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Posted on: April 13, 2017

Johnson County Man Sentenced to 51 Months in Prison for Real Estate Scheme

Matthews Mug Shot
OLATHE, Kan., (Apr. 13, 2017) – Kansas Securities Commissioner Josh Ney has announced the conviction of a Johnson County man who was sentenced today to 51 months in prison and ordered to pay $70,600 in restitution. In a criminal case brought by Ney’s office in the District Court of Johnson County, Joseph C. Matthews, 64, pleaded guilty to one count of level 5 nonperson felony securities fraud under the Kansas Uniform Securities Act.

Matthews defrauded at least 7 Kansas investors out of nearly $80,000 from late 2005 through 2006 in both Johnson and Wyandotte counties through a real estate scheme he marketed to victims through local churches. He created false credibility by telling people he had attended Harvard University; had a business degree, accounting degree and a juris doctorate; and that he was a professional real estate investor and a Certified Public Accountant (CPA). At the time, he worked in retail sales and had a criminal history which included other types of fraud. Matthews used the money from victims to pay for personal expenses and to pay back previous investors, following a common practice for fraudsters called a Ponzi scheme. Matthews was located in Illinois under the alias James Mateo, his son’s name.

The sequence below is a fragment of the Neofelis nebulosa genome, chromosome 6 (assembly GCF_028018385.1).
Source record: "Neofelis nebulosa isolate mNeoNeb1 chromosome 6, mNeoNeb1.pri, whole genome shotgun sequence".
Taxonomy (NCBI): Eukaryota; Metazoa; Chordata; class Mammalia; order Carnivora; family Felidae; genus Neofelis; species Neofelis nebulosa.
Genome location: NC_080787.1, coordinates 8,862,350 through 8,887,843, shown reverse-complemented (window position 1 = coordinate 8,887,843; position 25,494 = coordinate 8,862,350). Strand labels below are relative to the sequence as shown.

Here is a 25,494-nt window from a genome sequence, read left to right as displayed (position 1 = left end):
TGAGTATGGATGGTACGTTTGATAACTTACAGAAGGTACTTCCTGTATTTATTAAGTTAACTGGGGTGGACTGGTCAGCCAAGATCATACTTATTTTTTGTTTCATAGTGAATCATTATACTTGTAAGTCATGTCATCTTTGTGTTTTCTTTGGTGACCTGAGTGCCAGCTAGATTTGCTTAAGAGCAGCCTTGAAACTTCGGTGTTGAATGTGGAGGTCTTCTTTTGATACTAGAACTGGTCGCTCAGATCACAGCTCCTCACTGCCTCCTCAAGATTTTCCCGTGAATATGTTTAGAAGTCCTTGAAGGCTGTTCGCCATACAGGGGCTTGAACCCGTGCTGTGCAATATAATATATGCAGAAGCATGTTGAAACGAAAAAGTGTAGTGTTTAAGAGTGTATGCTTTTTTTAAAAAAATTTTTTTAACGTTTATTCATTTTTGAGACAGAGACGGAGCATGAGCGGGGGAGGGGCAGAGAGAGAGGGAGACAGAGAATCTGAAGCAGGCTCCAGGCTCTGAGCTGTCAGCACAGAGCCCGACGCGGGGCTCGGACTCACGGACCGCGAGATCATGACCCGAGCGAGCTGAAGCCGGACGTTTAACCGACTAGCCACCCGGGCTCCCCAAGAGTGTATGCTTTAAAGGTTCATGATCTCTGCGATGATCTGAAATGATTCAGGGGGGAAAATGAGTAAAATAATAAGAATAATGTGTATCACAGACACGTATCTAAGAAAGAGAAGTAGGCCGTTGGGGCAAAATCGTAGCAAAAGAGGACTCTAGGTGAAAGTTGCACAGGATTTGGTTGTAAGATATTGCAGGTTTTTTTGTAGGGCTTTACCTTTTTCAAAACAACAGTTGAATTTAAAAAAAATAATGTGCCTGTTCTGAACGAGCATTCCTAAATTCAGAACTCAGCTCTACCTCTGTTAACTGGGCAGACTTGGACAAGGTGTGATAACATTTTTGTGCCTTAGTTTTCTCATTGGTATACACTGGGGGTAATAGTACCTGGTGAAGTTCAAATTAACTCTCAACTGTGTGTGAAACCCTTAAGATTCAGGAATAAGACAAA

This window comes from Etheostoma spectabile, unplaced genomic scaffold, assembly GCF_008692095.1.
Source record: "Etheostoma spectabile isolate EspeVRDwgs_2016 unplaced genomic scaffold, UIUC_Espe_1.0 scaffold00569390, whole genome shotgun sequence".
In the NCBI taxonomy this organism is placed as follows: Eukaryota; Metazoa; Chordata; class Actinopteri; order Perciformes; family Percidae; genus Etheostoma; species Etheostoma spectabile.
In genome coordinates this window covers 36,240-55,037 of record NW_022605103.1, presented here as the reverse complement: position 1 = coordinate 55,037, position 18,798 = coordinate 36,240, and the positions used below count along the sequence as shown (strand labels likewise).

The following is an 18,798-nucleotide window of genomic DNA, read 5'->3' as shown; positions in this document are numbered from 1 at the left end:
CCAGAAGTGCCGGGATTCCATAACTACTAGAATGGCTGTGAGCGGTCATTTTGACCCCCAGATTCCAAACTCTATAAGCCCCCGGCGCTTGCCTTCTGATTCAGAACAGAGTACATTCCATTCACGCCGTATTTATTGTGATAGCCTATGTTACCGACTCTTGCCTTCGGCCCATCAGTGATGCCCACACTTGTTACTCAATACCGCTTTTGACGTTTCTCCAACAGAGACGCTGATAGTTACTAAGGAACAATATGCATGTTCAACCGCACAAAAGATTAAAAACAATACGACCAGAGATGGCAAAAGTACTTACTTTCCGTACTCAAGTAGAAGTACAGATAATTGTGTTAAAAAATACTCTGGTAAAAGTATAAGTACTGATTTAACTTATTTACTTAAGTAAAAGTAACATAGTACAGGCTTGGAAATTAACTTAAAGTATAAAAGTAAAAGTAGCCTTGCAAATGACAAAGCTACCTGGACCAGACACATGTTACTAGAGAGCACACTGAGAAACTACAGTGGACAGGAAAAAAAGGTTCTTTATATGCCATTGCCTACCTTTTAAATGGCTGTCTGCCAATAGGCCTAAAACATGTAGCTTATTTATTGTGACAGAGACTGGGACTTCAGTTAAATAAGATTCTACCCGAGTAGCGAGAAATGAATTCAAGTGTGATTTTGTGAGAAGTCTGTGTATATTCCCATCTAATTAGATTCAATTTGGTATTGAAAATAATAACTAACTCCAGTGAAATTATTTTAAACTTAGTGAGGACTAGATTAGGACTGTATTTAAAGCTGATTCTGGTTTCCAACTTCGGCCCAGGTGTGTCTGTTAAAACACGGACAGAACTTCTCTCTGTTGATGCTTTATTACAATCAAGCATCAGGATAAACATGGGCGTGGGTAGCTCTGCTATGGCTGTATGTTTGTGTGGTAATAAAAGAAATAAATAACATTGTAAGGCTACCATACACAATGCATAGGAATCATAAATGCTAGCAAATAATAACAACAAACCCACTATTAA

“I’m glad Mr. Matthews has finally taken responsibility for his crimes,” said Commissioner Ney. “The victims in this case were targeted by Mr. Matthews through church and other shared social settings, a tactic commonly used by fraud artists known as ‘affinity fraud.’ Kansans should always be aware that con men may be closer than you think. I’m thankful for the efforts of my prosecutorial and investigatory staff in bringing Mr. Matthews to justice.”

Matthews was previously convicted and sentenced for securities fraud in 2015 in Wyandotte County District Court for a similar scheme. He was then sentenced to 23 months and ordered to pay victims $7500 in restitution.

Commissioner Ney encourages Kansans to contact his office if they suspect investment fraud or have a question about whether an investment professional or security is properly registered at or by calling 785-296-3307.


The mission of the Office of the Kansas Securities Commissioner (KSC) is to protect and inform Kansas investors; to promote integrity, fairness, and full disclosure in financial services; and to foster capital formation.
Click here for a PDF of the release.
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